Ozark culture, underground splendor and connections to famous people highlight journeys through a region ripe for discovery.

Happily for tour planners, many of the best experiences awaiting groups in the northeast corner of Arkansas are conveniently located off I-55 and I-40. For a more leisurely style, two National Scenic Byways traverse the area—the Great River Road parallels the Mississippi River and Crowley’s Ridge Parkway follows the length of a special landform. U.S. Hwy 63 cuts diagonally through the region with its own vistas and historical landmarks. Regardless of the route, there’s plenty to fill a multi-day itinerary.

ozark folk center

Ozark Folk Center

Ozark Folk Center State Park

The park is located on 640 acres just north of Mountain View, in the foothills of the Ozark Mountains. English and Scots-Irish pioneers from the Southern Appalachians arrived in the early 1800s, followed by Irish and German immigrants through the mid-1800s. It was from these early settlers that the Ozark people’s way of life emerged.

Dedicated to sharing their heritage, the park offers visitors a variety of fun, educational and entertaining experiences. The Ozark Center Crafts Village has more than 20 artisans demonstrating traditional skills, from basket weaving and broom making to doll making and wood turning. The center’s herb gardens are among the most varied in the nation.

Music was very important to the Ozark people and that tradition continues today at the center, with fiddle and banjo the favorite instruments. Concerts are offered from late April to late September.

Modern cabins feature two queen-size beds, wireless internet, television and everything else you’d expect. Most cabins offer a wooded view off the sliding-glass-door porch. The on-site Skillet Restaurant serves Southern country cooking.

Blanchard Springs Caverns

A 30-minute drive from Ozark Folk Center State Park, Blanchard Springs is often called the “Living Cave,” as the dazzling underground formations are forever growing and changing. Tours with different complexity levels are led by a Forest Service guide. The “Dripstone Tour” has 50 step stones, while there are nearly 700 steps on the “Discovery Trail.” For the adventuresome, the “Discovery in the Dark Headlamp Tour” is an option, while the physically fit may opt for the four-hour “Wild Cave Tour.”

Village Creek State Park

Located just off I-40 west of Memphis, Village Creek is another outstanding offering of the Arkansas state park system. Its mission is to share the unusual geology and topography of Crowley’s Ridge. The rolling terrain is quite different from the adjoining, comparatively flat Delta region.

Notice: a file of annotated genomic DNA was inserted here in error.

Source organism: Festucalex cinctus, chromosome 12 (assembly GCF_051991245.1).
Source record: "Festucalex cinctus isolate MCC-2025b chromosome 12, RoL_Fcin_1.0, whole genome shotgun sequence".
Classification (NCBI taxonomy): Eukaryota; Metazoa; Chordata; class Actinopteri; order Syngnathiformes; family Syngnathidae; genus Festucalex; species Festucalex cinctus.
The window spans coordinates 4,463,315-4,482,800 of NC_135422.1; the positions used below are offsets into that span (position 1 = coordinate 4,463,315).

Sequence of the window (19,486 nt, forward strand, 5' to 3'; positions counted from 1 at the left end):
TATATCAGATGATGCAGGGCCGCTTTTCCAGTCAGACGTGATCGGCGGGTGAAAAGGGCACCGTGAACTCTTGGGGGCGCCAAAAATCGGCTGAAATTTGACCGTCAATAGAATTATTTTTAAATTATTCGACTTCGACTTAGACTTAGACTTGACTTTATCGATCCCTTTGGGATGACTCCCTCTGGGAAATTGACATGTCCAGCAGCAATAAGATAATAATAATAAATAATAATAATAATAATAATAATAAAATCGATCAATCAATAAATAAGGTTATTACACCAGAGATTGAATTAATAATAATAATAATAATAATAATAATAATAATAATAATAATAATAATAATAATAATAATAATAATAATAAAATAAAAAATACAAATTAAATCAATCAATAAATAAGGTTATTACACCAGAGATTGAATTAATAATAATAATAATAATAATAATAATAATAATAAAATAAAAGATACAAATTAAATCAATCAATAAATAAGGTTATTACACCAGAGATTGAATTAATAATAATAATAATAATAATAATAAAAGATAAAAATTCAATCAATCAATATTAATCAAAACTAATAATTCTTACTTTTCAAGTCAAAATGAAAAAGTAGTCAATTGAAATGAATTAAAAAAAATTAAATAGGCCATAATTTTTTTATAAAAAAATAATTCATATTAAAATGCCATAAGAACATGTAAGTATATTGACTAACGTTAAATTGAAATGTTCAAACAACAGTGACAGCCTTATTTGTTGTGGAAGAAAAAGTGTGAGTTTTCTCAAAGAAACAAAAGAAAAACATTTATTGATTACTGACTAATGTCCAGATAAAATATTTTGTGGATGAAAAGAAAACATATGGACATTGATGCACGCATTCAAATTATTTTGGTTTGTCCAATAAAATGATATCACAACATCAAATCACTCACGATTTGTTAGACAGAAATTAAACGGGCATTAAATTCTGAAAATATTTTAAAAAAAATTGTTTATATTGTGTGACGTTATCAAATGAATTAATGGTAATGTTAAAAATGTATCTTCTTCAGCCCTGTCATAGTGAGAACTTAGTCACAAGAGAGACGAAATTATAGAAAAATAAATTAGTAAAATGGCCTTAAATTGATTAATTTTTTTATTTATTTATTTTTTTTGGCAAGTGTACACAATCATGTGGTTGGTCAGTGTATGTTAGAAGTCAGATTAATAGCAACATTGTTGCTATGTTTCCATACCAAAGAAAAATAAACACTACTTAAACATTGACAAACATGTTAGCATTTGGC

Outdoor adventure takes center stage at Village Creek. Five hiking trails wind through the hardwood forest. Guided hikes are available with a park interpreter. Horse trails are open throughout the year. Two lakes offer water sports and provide pedal boats and fishing boats. The seasonal beauty and changing terrain offer a golfer’s challenge on the 27-hole Andy Dye signature The Ridges at Village Creek golf course.

Of historical significance is a preserved part of the Trail of Tears. Village Creek was part of the route from Memphis to Little Rock that removed the Muscogee from southwest Georgia and southeast Alabama.

The park visitor center provides bicycle rentals, a store and gift shop. The Discovery Room has exhibits of artifacts dating to prehistoric times and information on wildlife habitat of the area. Ten modern, furnished cabins (1, 2 or 3 bedrooms) have full kitchens, plus grills and picnic tables. Village Creek does not have a restaurant onsite, but dining is available a short drive from the park entrance.

Hemingway-Pfeiffer Museum and Education Center

In Piggott, in the far northeast corner of Arkansas, is the family home of Pauline Pfeiffer, the second wife of Ernest Hemingway.She was the daughter of Paul and Mary Pfeiffer, prominent citizens and landowners in the area. The barn behind the home was converted to a studio during the 1930s, providing Hemingway a peaceful setting for his writing when visiting Piggott. Portions of Farewell to Arms and a few notable short stories were written in the studio. The focus at these renovated properties is on literature and world events of the period, including the development of Northeast Arkansas during the Depression.

Dyess Colony Museum and Johnny Cash Boyhood Home

During the Depression a number of resettlement communities were established to give families down on their luck an opportunity to recover. Dyess was the largest community in Arkansas. In 1934, 16,000 acres were purchased by the federal government and in just seven months the Works Progress Administration (WPA) built a town center, 500 farmsteads consisting of 20 acres, a house and outbuildings. Among the recruited “colonists” were Ray and Carrie Cash and young J. R. Cash (better known today as Johnny), who relocated to Dyess from Kingsland and lived there from 1935-1953. The Johnny Cash Boyhood Home at Dyess has been reconstructed with direction from the Cash family. Reconstruction of the barn, smokehouse, chicken coop and outhouse are planned for the home site.

The Dyess Colony Museum is located in the WPA’s administration building and provides an excellent interpretation of the times and these projects. The master plan for this heritage tourism site includes reconstruction of a second home adjacent to the Cash home site, development of a walking trail and signage for other locations in the community.